State Street’s global head of macro strategy, Michael Metcalf, this morning points out the huge differences in opinion of what will happen to the US economy in the March to June quarter. The economy shrank 3.5 per cent in the first quarter.
“Whilst the market took the sharp decline in US gross domestic product (GDP) during the first quarter of 2020 relatively well, there is far worse data to come,” he writes in a note to clients.
The current consenus for the second quarter is a decline of 25 per cent, year on year. However, the range of estimates is so big that ”it has never been so difficult” to work out what will happen.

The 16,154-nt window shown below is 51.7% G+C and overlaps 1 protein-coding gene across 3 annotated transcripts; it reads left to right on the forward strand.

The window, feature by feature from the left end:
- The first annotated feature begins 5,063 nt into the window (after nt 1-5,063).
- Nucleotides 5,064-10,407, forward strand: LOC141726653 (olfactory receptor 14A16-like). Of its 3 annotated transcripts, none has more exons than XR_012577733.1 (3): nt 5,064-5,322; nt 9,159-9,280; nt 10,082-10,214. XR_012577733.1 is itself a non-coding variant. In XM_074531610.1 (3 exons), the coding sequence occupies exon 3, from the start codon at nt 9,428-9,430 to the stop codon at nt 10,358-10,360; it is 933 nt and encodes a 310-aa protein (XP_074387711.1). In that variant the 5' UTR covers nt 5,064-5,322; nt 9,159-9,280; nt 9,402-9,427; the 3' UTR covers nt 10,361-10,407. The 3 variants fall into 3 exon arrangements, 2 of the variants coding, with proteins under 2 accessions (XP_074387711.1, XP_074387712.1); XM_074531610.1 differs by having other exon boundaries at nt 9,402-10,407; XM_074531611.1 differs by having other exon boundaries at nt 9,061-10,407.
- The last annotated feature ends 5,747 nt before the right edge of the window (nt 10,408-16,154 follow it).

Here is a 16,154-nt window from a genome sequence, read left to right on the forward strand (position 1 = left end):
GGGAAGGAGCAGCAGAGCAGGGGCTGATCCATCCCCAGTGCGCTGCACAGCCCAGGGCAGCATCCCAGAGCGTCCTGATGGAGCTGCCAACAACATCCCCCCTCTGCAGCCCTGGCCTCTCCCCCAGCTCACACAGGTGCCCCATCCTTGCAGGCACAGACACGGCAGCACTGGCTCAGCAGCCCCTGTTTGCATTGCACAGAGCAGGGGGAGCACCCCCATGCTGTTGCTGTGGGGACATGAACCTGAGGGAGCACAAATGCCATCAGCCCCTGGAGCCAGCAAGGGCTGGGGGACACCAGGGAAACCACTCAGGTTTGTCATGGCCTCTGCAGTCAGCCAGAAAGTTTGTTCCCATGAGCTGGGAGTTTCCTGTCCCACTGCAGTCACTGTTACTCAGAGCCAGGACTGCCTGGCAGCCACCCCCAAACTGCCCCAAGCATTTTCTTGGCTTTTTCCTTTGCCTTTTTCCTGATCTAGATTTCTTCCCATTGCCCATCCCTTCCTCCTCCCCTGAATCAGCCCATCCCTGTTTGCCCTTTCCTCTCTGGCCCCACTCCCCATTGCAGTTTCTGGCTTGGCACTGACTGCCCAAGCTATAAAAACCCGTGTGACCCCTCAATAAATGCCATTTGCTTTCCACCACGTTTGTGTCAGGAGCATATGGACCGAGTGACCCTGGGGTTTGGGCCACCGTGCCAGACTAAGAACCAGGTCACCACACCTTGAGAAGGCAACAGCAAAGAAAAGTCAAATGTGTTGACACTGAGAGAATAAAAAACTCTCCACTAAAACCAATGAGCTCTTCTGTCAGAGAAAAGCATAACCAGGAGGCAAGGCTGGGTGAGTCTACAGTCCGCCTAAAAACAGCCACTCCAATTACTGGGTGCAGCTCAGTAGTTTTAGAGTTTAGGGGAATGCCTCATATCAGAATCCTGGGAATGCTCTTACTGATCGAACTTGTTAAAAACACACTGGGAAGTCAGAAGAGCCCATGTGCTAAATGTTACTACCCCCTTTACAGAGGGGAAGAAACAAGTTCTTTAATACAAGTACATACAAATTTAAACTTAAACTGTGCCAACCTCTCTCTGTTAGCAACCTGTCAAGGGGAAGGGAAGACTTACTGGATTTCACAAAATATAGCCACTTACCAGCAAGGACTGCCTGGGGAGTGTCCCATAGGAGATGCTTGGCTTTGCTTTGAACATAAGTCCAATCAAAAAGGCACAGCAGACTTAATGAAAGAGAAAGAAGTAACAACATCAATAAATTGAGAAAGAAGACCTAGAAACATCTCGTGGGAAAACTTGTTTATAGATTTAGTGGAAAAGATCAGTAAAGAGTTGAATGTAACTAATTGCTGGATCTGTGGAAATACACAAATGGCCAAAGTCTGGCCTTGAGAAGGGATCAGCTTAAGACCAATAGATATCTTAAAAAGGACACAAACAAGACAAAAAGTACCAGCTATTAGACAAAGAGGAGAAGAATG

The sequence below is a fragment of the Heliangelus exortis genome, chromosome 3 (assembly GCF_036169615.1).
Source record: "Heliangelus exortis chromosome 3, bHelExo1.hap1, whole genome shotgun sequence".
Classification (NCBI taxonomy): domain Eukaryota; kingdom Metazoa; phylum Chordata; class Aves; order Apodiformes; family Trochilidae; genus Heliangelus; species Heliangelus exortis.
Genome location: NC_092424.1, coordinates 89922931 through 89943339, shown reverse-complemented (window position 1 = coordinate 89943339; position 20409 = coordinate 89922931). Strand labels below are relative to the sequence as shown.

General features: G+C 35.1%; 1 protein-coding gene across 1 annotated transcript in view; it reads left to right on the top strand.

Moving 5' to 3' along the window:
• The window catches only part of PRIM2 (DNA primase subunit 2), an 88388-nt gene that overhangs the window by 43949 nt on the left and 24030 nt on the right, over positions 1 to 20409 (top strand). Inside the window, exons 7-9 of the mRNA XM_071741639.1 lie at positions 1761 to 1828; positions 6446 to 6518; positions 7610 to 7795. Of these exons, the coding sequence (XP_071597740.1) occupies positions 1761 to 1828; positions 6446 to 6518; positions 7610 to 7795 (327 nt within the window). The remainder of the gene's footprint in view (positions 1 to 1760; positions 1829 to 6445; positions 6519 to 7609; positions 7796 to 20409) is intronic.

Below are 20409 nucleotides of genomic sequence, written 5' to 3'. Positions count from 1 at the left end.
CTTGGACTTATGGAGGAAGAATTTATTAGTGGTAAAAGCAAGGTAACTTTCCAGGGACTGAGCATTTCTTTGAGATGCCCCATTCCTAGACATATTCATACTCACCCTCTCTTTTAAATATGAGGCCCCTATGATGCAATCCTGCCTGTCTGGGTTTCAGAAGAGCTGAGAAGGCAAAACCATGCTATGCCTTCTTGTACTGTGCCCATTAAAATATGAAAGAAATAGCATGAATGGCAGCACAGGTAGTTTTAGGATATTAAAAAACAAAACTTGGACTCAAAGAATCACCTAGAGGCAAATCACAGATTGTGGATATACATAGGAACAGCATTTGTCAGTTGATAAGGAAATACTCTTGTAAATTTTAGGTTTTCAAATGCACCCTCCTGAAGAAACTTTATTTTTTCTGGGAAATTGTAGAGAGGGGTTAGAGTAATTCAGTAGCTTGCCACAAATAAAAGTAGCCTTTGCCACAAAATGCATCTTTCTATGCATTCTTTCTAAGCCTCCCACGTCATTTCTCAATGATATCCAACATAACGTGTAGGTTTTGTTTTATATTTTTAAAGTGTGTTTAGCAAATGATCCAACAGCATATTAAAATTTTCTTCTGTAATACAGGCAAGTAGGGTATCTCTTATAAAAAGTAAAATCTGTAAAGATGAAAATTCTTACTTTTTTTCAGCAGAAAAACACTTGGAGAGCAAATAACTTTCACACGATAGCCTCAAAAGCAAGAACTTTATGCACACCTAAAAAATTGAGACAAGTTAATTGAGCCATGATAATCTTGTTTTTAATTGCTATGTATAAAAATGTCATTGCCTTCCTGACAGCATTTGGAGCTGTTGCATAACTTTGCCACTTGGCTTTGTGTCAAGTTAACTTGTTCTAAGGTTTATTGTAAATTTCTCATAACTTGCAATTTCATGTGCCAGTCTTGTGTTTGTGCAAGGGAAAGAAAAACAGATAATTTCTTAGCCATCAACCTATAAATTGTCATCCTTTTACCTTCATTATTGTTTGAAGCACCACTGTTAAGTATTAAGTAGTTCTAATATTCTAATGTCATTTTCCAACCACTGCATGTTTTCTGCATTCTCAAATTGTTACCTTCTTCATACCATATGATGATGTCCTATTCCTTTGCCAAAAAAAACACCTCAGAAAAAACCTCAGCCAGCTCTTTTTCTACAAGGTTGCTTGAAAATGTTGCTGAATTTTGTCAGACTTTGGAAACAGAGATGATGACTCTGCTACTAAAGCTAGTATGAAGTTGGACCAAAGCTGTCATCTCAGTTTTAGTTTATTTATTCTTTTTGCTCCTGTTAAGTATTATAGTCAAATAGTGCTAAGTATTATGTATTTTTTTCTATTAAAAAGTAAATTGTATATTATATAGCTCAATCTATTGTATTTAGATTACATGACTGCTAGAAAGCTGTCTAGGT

“The data is so crazy that the uncertainty around these estimates is also unprecedented. Even if we remove 50 percent of the most extreme forecasts, the range of estimates for second quarter is a calm 12-percentage points between -30 percent and -18 percent.”
“Such uncertainty is more than four-times the norm, even during a recession. This significantly weakens the normal modus operandi for financial markets, as simply picking the median forecast is now much less representative of the ‘consensus view’, which should also be reflected in market prices.”